The leadership of the Economic Community of West African States (ECOWAS) received support from the United States on Monday in defending the Nigerian constitution. In a third attempt to overthrow a Sahelian leader in as many years, the Niger military has been detaining Mohamed Bazoum, the elected president, since Wednesday.
“The United States welcomes and commends the strong leadership of the Economic Community of West African States (ECOWAS) Heads of State and Government to defend constitutional order in Niger, actions that respect the will of the Nigerien people and align with enshrined ECOWAS and African Union principles of zero tolerance for unconstitutional change,” US Secretary of State Antony Blinken said in a US State Department statement.
The US further called for the immediate release of President Mohamed Bazoum and his family and the restoration of all state functions to the legitimate, democratically-elected government.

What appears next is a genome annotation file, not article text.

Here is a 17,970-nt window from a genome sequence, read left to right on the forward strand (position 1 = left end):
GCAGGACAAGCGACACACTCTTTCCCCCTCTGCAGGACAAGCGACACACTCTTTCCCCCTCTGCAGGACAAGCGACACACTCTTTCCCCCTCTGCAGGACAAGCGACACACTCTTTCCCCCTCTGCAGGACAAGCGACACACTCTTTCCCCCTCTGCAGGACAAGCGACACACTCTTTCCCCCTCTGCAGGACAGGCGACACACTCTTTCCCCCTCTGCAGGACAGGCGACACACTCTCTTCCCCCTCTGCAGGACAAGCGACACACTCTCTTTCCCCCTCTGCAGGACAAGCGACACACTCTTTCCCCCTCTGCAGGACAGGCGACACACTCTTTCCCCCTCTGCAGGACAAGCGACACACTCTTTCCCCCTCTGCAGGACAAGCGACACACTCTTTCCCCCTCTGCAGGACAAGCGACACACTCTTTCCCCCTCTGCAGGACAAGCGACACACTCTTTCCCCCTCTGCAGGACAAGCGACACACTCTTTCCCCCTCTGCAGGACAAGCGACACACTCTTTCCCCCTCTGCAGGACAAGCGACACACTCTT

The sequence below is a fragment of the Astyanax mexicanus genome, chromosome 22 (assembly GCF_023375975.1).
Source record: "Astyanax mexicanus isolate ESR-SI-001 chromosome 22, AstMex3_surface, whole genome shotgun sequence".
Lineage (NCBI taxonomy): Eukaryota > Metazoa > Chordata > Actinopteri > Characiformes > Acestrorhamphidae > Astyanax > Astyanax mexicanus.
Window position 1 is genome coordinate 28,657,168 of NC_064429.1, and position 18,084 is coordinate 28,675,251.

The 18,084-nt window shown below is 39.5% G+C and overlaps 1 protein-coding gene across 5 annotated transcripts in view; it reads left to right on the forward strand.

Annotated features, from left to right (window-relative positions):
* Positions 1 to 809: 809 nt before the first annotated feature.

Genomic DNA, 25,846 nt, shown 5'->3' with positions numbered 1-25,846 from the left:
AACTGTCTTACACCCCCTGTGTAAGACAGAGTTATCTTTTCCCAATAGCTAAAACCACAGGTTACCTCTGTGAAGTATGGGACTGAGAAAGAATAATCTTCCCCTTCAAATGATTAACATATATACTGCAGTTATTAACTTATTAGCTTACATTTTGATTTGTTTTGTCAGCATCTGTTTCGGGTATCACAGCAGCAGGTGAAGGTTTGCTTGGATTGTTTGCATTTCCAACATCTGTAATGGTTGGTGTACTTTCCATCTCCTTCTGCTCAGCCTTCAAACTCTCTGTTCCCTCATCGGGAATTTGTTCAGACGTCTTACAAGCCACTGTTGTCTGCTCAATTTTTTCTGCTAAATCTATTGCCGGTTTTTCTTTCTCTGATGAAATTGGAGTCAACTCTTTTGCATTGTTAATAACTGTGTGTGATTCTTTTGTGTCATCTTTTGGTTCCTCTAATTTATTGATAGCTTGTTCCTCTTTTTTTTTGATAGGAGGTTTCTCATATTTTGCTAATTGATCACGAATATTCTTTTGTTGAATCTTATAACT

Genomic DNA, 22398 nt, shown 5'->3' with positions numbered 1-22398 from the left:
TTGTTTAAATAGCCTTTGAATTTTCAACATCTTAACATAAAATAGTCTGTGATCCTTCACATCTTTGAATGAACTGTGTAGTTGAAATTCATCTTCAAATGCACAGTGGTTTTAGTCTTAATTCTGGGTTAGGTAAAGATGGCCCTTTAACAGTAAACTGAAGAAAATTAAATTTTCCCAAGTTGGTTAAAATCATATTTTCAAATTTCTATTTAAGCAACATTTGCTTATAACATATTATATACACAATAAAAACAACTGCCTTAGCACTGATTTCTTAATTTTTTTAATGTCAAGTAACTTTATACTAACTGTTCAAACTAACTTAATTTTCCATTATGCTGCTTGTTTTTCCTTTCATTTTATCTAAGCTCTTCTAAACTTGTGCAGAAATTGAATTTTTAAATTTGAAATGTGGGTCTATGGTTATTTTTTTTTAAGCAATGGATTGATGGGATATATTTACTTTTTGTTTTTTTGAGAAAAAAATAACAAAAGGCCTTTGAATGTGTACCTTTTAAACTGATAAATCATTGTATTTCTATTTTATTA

“The United States further welcomes the dispatch of the special representative of the ECOWAS Chair to Niger and urges all parties to work with ECOWAS for a peaceful and expeditious resolution of the current situation,” the state department stated.
The statement added that the US will remain actively engaged with ECOWAS and West African leaders on the next steps to preserve Niger’s hard-earned democracy.
If the junta continued to hold power, the group vowed to “take all necessary measures to restore constitutional order in the Republic of Niger,” including using force. The ECOWAS also announced a number of harsh sanctions, such as the closing of the land and air borders with Niger. The group, which views Bazoum as a hostage, declared that it will reject any pretended resignation from him.
Before gaining its independence in 1860, Niger spent more than 50 years as a French colony. Strong diplomatic relations existed between the two nations prior to Thursday’s coup, but many Nigeriens believe France has continued to treat Niger like an imperial state, depriving it of its natural riches and imposing its leaders’ economic policies. One of the poorest nations in the world, Niger receives aid worth hundreds of millions of dollars annually.